This visibility went far in making it easy: managers and employees alike could find stories from peers that answered their questions and corrected their misconceptions. As a result, across a field of 100,000 employees posted nationwide, Cross insured as little energy as possible was wasted on reinventing wheels.
Shining a light on the stars
In 2012, at the start of National Work and Family Month (October), Cross instituted yet another promotional initiative. Employees across the USDA were invited to nominate their supervisors for a “Shining Star” recognition, honoring managers who supported work-life, health and wellness.
The stories poured in: There was the manager in a county office who answered the phone each day during lunchtime, so his team could take wellness walks. There was another who converted an electrical closet into a lactation room for a returning mom. And another who allowed a new young employee, who hadn’t yet accumulated much leave time, to move temporarily from his Washington, D.C. office to one close to his father, who had entered hospice care in Texas.
Cross received more than 100 “Shining Star” nominations right off the bat, and they continued to arrive, so she never quite shut down the competition. She started publishing the stories, two per month, in the department newsletter. Once published, they are archived, so employees and managers can (and do) get in touch after reading about each other in these stories, and informal work-life mentorships arise. Cross also plays matchmaker in this process. “If we find that a certain organization (within the USDA) is having systemic problems with, say, adopting flexible work schedules, I can look at my inventory of management mentors and connect people so they can talk to a peer, one on one.”
(If you’re thinking of adopting this idea in your organization, Cross offers one caution: her team always vets nominees through human resources to make sure the managers they’re holding up as role models don’t have any “personnel issues we should know about.”)
Spreading the word
While the work-life situation in USDA is truly impressive, the federal government is eager to spread the gospel across all its agencies, which is where Cross’s current fellowship at the OPM comes in. Her role is to be a resource to other agencies—not imposing any one work-life solution but sharing information and helping to customize best practices to meet the organization’s specific needs.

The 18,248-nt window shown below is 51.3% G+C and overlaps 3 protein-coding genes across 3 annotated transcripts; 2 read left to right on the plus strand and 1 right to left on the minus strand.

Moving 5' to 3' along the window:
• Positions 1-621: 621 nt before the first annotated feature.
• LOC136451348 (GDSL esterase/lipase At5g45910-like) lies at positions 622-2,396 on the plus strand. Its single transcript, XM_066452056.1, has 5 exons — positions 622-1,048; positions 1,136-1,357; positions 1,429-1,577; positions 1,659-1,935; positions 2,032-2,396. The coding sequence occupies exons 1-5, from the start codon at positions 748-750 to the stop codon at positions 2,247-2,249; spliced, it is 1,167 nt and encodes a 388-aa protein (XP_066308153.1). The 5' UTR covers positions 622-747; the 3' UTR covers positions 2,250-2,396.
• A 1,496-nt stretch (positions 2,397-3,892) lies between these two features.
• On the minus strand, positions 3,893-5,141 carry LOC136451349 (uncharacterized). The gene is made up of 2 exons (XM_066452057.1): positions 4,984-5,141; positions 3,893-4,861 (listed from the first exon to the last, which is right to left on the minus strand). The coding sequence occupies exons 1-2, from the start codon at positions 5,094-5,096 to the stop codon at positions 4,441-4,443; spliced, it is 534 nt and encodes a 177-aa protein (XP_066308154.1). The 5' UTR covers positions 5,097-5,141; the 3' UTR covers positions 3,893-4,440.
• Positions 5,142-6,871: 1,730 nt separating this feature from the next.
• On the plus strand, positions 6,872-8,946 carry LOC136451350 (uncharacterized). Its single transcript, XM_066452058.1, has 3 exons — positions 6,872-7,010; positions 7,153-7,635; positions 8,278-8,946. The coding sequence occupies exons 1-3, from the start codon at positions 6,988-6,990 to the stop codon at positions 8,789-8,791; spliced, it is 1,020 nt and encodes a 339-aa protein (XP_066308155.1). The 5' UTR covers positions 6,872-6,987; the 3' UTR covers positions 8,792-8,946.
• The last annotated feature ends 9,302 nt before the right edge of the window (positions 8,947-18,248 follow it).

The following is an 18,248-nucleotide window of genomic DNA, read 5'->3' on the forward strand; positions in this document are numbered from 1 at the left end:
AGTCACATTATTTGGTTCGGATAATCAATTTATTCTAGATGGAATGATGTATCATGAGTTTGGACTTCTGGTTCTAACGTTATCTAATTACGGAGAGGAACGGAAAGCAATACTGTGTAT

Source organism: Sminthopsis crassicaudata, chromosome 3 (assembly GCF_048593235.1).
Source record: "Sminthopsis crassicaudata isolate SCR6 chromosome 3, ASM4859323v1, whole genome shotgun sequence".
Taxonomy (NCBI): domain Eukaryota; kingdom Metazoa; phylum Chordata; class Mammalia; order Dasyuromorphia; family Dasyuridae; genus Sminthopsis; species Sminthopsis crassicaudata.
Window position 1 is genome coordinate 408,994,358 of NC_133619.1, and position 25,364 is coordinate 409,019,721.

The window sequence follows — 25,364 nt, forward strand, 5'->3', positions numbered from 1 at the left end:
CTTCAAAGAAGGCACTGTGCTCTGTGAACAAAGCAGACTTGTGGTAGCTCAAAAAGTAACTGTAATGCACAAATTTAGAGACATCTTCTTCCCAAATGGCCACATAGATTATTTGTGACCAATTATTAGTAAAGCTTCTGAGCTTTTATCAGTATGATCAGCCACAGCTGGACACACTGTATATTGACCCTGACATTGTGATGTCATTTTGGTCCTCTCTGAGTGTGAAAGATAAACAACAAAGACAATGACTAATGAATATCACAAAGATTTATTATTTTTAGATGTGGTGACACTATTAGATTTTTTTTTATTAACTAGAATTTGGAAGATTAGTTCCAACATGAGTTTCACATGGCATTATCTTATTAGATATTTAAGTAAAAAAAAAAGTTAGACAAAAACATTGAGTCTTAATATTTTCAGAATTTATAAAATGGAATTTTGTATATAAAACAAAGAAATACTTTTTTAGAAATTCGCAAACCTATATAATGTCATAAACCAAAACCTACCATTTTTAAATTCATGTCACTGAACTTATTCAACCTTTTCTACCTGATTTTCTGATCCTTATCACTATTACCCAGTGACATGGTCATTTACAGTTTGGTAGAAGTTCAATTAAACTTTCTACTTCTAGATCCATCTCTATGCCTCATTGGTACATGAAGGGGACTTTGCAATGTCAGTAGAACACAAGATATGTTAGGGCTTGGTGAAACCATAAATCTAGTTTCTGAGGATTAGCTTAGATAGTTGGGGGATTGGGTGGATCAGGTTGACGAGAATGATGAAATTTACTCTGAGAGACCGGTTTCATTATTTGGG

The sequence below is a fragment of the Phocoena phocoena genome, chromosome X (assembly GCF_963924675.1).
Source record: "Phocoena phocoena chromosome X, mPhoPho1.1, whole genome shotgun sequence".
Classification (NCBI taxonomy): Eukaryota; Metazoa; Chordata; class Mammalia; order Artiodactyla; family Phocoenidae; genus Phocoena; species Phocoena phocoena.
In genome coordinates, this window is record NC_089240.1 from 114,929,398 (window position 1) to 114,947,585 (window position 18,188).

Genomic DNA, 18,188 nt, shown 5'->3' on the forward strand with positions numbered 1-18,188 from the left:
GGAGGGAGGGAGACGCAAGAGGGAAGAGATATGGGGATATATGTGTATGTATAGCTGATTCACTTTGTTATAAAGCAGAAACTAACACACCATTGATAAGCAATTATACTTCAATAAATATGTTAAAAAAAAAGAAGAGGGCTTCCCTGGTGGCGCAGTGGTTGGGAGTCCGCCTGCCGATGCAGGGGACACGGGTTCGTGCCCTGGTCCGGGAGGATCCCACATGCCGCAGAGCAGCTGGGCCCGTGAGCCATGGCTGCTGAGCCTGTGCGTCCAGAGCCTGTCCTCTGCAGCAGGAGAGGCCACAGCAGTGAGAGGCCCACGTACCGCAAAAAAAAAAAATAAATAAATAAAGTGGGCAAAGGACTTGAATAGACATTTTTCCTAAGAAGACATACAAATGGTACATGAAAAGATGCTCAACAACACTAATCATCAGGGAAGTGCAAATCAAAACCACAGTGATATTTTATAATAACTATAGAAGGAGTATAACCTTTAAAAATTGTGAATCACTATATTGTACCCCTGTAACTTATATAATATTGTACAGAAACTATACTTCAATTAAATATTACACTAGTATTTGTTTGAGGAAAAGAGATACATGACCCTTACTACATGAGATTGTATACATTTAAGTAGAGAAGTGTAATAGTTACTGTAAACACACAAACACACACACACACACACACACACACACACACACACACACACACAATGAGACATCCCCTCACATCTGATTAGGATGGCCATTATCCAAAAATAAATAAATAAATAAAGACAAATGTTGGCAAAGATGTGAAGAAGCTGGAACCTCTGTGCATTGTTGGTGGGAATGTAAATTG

When I spoke to her this past July, she’d only been in her new role for a few months, but she’d already worked with a number of organizations and implemented a wildly popular webinar series. For the series, she brought in work-life experts from both within and outside of the federal government to talk about research, trends, best practices and so on. To her delight, over 6,000 federal employees registered for the sessions (“I’ve never seen a webinar that packed before,” she says). Afterwards, of course, she ensured the webinars were archived and they’re now available on demand. And since she was able to persuade the various experts to donate their time, the webinars cost the government virtually nothing to run.
Happily, Cross’s amazing record as a work-life crusader has not gone unnoticed. Just this past summer, she received two coveted awards: She was one of only four people to win a 2014 Causey Award, which recognizes federal employees who have “gone above and beyond in the human resources arena to help the government operate better” and she won a Next Gen Public Service Award for superior public service and achievement. The latter recognition is given in six different categories; Cross took the “Silent Hero” award, recognizing “a public service leader who has operated behind the scenes, silently working in a dedicated and committed fashion, without the limelight, who has laid the foundation for stellar public service results and community change at the local, national, or international level.”